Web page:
Holograms to curb fake medicines
WITH COUNTERFEITS accounting for close to 15-20 per cent of pharmaceutical products in the country and chances of every fourth medicine bought being fake, more and more pharmaceutical companies have started using 3-D hologram technique to protect and differentiate their products from spurious alternatives.india Updated: Apr 20, 2006 13:04 IST
WITH COUNTERFEITS accounting for close to 15-20 per cent of pharmaceutical products in the country and chances of every fourth medicine bought being fake, more and more pharmaceutical companies have started using 3-D hologram technique to protect and differentiate their products from spurious alternatives.
Major pharmaceutical companies like GlaxoSmithskline (GSK), Alembic, Cadila, Merind, Wockhardt Ltd, E Merck and others are already using such holograms on some of their products while other companies are following suit.
“In our Crocin tablet, the hologram incorporates features like flip-flop, kinetic effect, 2D+3D effect and micro-text, which make it very difficult for spurious manufacturers to duplicate,” said GSK’s legal and corporate affairs director Partha Mukherjee.
He pointed out that the spurious drug industry thrived mainly on consumers’ ignorance, lack of stiff penalty for indulging in such activity and finally on lax regulatory system.
Other companies using holograms include Alembic Ltd for their roxid-150mg and Althrocin of 250 and 500mg tablets, Cadila Pharmaceuticals for their Cipro 0 250, Rhone Poulenc (India) for their Phensydyl and Stematil.
Others like Knoll Pharmaceuticals, Medreich Sterilab (SB), Medrel Pharmaceuticals (India), Maneesh Pharmaceuticals and Healthcare, Raptakos Brett & Company, Unichem Laboratories and Sol Health Pharmaceuticals are also using the same technique for product security.
Most of the 3-D hologram medicines are currently available at pharma shops in the state capital. “GSK’s Crocin tablet, Merind pharmaceutical’s Decdan and Practin medicines and some other pharma products are available with 3-D holograms that easily differentiate them from imitations,” City’s pharma shop New Prime Medicos’ Nitin Gangwani told the Hindustan Times.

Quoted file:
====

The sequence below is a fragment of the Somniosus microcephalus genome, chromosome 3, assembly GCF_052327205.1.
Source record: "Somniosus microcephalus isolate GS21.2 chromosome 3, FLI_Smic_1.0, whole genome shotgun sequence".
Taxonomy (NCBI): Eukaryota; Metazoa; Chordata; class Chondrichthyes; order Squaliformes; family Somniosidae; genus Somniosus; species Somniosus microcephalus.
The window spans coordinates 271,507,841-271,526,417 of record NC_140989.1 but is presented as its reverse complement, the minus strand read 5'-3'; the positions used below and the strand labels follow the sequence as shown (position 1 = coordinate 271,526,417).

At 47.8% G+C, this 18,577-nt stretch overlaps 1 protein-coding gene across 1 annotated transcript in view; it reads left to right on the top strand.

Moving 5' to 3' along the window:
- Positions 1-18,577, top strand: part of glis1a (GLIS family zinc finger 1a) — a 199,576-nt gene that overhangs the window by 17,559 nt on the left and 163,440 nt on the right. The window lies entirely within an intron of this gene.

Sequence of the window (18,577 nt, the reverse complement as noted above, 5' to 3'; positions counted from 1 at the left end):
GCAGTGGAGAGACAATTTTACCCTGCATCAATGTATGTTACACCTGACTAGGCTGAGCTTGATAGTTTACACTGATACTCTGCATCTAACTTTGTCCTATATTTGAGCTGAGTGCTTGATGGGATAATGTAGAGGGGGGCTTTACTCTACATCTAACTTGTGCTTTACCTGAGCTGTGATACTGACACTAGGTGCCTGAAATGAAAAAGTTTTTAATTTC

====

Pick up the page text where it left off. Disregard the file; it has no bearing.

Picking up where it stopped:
He added that the technique was effective and well appreciated by consumers, traders and doctors alike.
Similarly, Suresh Chawla of Moolchand Medical Shop at New Market acknowledged that many companies had started using 3-D hologram technique on their medicines. “We sell several medicines with security holograms on them,” Chawla said. He added that consumers buying products from shops located in rural and interior areas mostly faced the problem of spurious medicines with similar names.
“The cost of holograms is negligible if calculated against the business lost to spurious and counterfeit product manufacturers,” emphasised Holographic Security Marking Systems Pvt Ltd’s chairman Rohit Mistry. He maintained that most companies using holograms were upbeat about the security offered by the technique.
The World Health Organisation (WHO) estimates that counterfeit drugs account for nearly 10 per cent of all pharmaceuticals. Over the years, states like Uttar Pradesh, Bihar, Madhya Pradesh, Punjab and Delhi have been notorious for being the main sources of supply of spurious drugs.
Of the counterfeit drugs seized each year, 43 per cent contain no active ingredient, 24 per cent are of poor quality, 21 per cent offer a low content of active ingredient, seven per cent contain the wrong ingredient, and five per cent have the wrong package.